Disrupted Health – Top 10 Scientific Innovations in 2014

The Scientist Magazine has just published its annual Top 10 Innovations which are poised to revolutionise the work of scientists around the world. Winners include well known companies, such as Leica, but also include newcomers, such as Edico Genome.

The top 5 of this year’s winning innovations involve the process of genome sequencing, such as tools to do the actual sequencing, technologies to make it easier to prepare genetics for sequencing and a processor that can handle the deluge of data that results from such analyses.

Winners are as follows:

1: DRAGEN Bio-IT Processor – Edico Genome

The DRAGEN Bio-IT Processor developed by Edico Genome in La Jolla, California, shrinks the physical bulk of genomic analysis to a chip that could be installed in a server the size of a desktop computer. A genome that ordinarily takes 24 hours to analyze takes just 18 minutes with DRAGEN, according to Edico.

2: MiSeqDx • Illumina

The MiSeqDx, a $120,000, breadbox-sized gadget, brings next-generation sequencing to clinical labs.

3: HiSeq X Ten • Illumina

Illumina’s newest sequencer reaches a long-anticipated milestone: the $1,000 human genome. The HiSeq X Ten is sold as a group of 10 machines, each with the ability to sequence 32 human genomes per week at 30x coverage.

4: IrysChip V2 • BioNano Genomics

The IrysChip from BioNano Genomics provides a high-throughput platform for visualizing large-scale genomic structure, with applications for mapping, assembly, and evolutionary analyses.

5: RainDance Technologies • RainDrop Digital PCR System

By harnessing the power of droplets to divide and direct a sample into separate reactions, researchers using the RainDrop Digital PCR System can pick up—and quantify—rare sequences, providing an estimate of relative gene expression in single cells.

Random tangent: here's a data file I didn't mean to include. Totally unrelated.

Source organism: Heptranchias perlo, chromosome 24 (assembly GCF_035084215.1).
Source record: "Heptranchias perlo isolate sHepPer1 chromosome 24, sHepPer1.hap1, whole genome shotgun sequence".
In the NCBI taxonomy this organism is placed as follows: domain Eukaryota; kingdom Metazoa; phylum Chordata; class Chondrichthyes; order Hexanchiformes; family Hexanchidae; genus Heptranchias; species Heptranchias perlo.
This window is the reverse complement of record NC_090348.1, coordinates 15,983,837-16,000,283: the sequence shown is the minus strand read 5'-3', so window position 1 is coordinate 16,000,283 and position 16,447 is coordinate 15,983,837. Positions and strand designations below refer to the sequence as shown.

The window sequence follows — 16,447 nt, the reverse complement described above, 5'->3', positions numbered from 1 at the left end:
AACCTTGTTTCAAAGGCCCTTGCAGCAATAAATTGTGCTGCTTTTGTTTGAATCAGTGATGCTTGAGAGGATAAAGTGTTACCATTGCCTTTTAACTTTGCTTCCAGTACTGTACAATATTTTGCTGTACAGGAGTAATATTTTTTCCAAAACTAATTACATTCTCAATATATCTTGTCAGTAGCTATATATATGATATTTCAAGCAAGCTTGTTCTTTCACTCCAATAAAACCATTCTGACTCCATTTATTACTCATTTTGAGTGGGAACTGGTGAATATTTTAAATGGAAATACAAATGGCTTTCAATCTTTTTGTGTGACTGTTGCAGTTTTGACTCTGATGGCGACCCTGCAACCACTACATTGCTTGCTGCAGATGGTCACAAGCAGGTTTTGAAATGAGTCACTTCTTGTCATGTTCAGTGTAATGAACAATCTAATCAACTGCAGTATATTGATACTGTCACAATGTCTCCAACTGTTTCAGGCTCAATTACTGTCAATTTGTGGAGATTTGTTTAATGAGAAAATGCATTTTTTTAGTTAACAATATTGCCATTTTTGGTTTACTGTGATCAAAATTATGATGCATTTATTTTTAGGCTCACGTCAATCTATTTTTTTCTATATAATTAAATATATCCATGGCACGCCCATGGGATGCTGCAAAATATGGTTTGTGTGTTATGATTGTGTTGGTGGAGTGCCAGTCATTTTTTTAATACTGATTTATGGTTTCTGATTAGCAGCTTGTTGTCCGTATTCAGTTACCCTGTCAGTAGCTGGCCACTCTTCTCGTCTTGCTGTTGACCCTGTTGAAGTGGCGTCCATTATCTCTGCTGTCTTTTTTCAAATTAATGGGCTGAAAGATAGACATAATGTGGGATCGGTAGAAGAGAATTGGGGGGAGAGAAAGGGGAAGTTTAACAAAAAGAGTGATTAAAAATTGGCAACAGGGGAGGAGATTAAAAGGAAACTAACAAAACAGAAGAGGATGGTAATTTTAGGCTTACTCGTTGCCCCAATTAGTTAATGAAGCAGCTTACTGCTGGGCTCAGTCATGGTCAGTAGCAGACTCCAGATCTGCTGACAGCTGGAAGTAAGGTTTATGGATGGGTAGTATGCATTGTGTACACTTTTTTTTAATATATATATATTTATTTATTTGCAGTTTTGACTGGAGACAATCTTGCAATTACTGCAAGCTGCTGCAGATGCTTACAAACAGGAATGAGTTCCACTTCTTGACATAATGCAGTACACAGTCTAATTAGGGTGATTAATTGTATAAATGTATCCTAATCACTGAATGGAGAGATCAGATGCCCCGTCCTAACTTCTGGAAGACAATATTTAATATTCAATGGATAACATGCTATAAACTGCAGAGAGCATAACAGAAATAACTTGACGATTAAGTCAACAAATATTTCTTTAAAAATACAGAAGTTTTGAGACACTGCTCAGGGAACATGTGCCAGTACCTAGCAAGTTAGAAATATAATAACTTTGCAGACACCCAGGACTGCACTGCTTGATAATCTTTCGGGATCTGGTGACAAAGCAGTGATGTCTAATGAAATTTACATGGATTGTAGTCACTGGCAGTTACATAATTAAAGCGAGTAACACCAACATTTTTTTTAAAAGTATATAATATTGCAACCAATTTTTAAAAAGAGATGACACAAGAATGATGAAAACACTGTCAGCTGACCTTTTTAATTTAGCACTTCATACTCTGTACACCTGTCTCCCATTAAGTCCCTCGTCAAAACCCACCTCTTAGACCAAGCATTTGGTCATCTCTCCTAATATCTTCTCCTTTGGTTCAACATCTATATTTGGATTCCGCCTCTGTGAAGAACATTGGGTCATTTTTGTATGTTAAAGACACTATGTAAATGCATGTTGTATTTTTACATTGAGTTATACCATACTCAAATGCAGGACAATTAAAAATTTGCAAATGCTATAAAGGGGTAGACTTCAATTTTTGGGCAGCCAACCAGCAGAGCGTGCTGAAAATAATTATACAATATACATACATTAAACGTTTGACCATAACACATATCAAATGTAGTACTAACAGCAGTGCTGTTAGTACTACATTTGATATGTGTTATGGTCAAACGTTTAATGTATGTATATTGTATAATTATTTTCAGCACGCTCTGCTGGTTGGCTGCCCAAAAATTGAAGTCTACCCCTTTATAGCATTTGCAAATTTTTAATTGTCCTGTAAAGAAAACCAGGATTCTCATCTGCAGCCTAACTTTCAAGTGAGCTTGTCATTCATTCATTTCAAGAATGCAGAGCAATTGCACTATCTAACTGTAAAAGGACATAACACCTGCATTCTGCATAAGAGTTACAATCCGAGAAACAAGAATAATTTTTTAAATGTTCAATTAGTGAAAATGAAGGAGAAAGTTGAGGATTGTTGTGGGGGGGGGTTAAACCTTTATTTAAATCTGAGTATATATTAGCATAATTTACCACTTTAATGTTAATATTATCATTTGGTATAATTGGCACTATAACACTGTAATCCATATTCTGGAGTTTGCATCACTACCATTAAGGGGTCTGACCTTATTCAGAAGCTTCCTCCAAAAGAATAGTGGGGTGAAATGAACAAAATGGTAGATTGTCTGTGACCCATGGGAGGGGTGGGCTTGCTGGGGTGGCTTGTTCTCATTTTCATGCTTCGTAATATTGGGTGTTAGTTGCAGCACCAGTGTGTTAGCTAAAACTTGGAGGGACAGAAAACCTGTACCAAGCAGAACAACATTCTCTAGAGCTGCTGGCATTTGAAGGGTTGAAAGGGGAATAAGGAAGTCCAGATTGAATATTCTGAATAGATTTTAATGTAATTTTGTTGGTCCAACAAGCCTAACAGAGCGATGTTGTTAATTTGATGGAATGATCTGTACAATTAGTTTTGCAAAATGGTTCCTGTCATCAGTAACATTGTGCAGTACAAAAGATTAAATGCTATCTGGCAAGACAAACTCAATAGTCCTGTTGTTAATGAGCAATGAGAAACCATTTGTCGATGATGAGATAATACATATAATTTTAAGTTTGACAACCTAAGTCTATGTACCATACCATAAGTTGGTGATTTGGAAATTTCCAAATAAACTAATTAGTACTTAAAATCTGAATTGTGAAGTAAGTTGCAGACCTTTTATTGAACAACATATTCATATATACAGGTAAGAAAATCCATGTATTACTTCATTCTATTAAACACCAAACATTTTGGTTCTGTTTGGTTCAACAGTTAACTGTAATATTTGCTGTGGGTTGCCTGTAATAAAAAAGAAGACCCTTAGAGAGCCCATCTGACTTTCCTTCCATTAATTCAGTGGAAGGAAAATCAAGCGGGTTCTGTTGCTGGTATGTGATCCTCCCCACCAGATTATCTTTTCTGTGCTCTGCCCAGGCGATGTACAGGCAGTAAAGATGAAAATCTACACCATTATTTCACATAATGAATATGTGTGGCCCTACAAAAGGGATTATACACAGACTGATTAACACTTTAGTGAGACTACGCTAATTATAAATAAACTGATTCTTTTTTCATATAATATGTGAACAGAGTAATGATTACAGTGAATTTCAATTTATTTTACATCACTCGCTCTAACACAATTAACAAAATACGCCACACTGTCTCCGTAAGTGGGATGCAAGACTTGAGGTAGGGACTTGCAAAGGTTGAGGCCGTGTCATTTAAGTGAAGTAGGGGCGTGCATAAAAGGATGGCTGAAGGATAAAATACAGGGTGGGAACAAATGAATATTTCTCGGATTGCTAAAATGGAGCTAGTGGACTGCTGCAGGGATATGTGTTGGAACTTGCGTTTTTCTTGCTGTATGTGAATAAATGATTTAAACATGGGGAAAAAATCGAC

6: TCS SP8 STED 3X • Leica Microsystems

The TCS SP8 STED 3X allows researchers to peer deeper than ever into cells to image molecular function in three dimensions and at several frames per second.

7: exVive3D Liver • Organovo

Organovo has unveiled the next step in the evolution of these systems with its exVive3D Liver model. The product distinguishes itself from traditional in-vitro human organ proxies, such as immortalized cell lines, by mimicking the macro and micro 3D structure of the human liver and includes a suite of the organ’s cell types.

8: HAP1 Knock-Out Cell Lines • Haplogen Genomics

Haplogen Genomics launched a new human haploid cell line service that uses CRISPR-Cas9 technology to knock out any gene a customer wants.

9: Immucor • PreciseType Human Erythrocyte Antigen Test

Blood donor/patient matching is critical for transfusions. Beyond blood type, blood banks and hospitals screen for rare antigens on the surface of red blood cells to assess compatibility. Immucor’s array-based PreciseType HEA test provides more detailed results in less time than traditional serological screening.

10: Sciencescape

Sciencescape, which offers a “Twitter-like experience,” allows scientists to browse their personalized news feeds for newly published papers that fall into any of the categories they choose to follow. To date, there are more than 50 million such categories, including specific topics, researchers, genes, diseases, proteins, journals, and more, collated by sophisticated text-mining techniques.


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